Unexplained rashes, bumps, or redness seem alarming when they appear unexpectedly on your child. Children experience many of the same skin conditions that adults do, and it’s common to see skin issues develop during the years when the immune system is still developing. Additionally, children are exposed to more germs and other children than adults are, and this contact facilitates the fast and easy spread of viral and fungal rashes among kids.
Florida Dermatology and Skin Cancer Centers is here to present some of the more common skin conditions your child may develop, as well as signs and symptoms to look for.
Infantile Rashes and Skin Conditions
Infants are prone to developing multiple skin issues within the first months to years of their lives. Newborns have more sensitive skin than adults, an immature skin barrier, and an underdeveloped immune system, which leaves them vulnerable to skin irritants and environmental triggers. Common infantile conditions include:
- Diaper dermatitis. Also called diaper rash, it appears as a red, irritated rash over the buttocks. It’s caused by wet or infrequently changed diapers.
- Cradle cap. Also caused seborrheic dermatitis, it appears as a rough, yellowish, scaly rash across the scalp. It usually clears up on its own after a few months.
- Heat rash. It appears as a red, warm rash, sometimes with tiny blisters spread across the affected area. Heat rash can be caused by warm weather, clogged sweat glands, tight swaddling or clothes, or overdressing.
Eczema (Atopic Dermatitis)
Eczema typically presents in childhood, and it’s more common among children with a family history of allergies or asthma. While eczema is a chronic condition that cannot be cured, many children outgrow frequent flare-ups when they become adults. Eczema may cause dry, red, scaly, itchy, and inflamed skin patches to develop anywhere on the body. Children usually show signs and symptoms behind the knees and in elbow creases.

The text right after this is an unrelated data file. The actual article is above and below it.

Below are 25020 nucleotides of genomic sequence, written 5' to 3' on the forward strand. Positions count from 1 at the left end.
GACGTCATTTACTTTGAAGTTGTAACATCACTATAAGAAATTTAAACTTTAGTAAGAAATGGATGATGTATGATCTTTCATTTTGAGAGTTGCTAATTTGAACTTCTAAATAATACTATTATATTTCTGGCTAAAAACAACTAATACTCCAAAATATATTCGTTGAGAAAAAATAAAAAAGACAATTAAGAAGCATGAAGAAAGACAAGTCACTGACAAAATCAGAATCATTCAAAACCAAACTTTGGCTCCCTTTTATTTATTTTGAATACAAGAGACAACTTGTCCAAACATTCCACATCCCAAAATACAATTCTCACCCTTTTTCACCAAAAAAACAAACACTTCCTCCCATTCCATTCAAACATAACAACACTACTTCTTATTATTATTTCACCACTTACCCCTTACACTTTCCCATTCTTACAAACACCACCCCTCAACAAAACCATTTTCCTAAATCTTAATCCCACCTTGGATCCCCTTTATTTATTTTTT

Ringworm is a common fungal skin infection that spreads easily among children through skin-to-skin contact and from sharing personal items like towels, sports gear, and hairbrushes. Many children also develop ringworm from walking barefoot at public pools, because fungus thrives in warm, moist environments. Ringworm causes the development of red, itchy, scaly patches of skin shaped like a ring. The infection is most common on the feet (athlete’s foot), groin (jock itch), body, and scalp. In children, ringworm of the scalp can lead to bald patches.
Viral Skin Rashes
There are several viral infections that cause children to develop skin rashes, including:
- Fifth disease
- Hand, foot, and mouth disease
Rashes are a common skin issue among children, and the cause of a rash may be impossible to differentiate and diagnose from appearance alone. For parents, it’s important to note all other signs and symptoms your child is experiencing along with a rash. Some rashes are easier to identify than others – for example, chickenpox is characterized by distinctive itchy red bumps or blisters all over the body. Other rashes may be more difficult to identify, but look for these differentiators:
- Fifth disease is most common among school-age children. The infection begins with flu-like symptoms, followed by development of its characteristic “slapped cheek” rash, named so because it looks like a slap mark over the cheeks. The rash can spread over the body.
- Roseola is most common among children ages 6 months to 2 years old. The infection begins with a fever, and a rash develops over the torso, back, arms, and legs when the fever breaks.
- Hand, foot, and mouth disease is common among children under 5 years old. The infection causes a fever, sore throat, mouth sores, and a red bump rash on the hands and feet. Sometimes the rash can also affect the knees, elbows, buttocks, and genital area.
Viral infections like the ones listed above are extremely contagious and can be spread through skin contact, bodily fluid contact, or through sharing personal hygiene items.
Warts are caused by a viral infection and they’re more common among children than adults. Warts are harmless, painless skin growths that appear on the hands and fingers. Like other viral infections, warts are contagious and can spread from skin-to-skin contact and sharing personal hygiene items. Children can also spread new warts to themselves by touching and picking at existing ones.
Florida Dermatology and Skin Cancer Centers Treats Common Skin Disorders
We treat all conditions of the skin, hair, and nails. If you notice an unusual growth, rash, or lesion on yourself or your child, our experienced team of professionals will make an accurate diagnosis and get you started on a personalized treatment plan. We can also provide helpful tips for child skin care. Contact us today to schedule a consultation or appointment.